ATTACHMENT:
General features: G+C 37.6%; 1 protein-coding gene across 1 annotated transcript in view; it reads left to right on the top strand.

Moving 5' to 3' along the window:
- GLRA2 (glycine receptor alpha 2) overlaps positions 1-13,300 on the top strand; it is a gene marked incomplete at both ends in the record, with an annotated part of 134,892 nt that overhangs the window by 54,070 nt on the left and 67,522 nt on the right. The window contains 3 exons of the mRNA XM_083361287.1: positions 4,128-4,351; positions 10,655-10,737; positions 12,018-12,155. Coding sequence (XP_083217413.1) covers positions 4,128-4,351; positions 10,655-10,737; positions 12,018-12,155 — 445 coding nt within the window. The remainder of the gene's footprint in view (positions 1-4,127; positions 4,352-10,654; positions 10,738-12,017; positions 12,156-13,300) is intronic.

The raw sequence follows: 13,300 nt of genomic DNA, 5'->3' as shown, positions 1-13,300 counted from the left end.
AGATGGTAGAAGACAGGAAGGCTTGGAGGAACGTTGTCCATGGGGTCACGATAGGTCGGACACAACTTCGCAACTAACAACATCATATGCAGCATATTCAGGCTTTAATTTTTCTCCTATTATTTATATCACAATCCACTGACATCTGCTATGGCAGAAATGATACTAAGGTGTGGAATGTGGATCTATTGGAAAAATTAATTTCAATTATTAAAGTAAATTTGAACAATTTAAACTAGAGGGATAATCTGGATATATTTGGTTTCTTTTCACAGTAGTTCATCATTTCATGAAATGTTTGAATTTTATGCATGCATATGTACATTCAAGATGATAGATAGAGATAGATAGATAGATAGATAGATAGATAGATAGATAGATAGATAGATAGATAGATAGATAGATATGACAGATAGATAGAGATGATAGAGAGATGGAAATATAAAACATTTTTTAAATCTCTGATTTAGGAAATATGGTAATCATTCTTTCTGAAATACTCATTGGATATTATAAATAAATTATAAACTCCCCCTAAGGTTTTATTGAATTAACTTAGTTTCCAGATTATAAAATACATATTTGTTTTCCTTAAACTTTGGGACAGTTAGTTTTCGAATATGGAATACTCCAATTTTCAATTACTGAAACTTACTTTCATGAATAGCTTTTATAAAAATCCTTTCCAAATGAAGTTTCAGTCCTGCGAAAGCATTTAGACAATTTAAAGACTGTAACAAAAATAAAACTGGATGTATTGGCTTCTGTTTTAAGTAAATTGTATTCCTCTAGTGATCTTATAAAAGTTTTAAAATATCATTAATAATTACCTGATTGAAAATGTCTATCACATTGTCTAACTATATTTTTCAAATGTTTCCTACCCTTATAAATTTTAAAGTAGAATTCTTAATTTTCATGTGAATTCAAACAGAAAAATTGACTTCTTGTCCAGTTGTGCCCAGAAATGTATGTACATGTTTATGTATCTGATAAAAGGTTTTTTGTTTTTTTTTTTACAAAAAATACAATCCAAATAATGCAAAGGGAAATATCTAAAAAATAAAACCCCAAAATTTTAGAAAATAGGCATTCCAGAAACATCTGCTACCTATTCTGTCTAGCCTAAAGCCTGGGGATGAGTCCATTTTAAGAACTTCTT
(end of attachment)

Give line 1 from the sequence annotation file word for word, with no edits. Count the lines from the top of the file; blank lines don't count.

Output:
General features: G+C 37.6%; 1 protein-coding gene across 1 annotated transcript in view; it reads left to right on the top strand.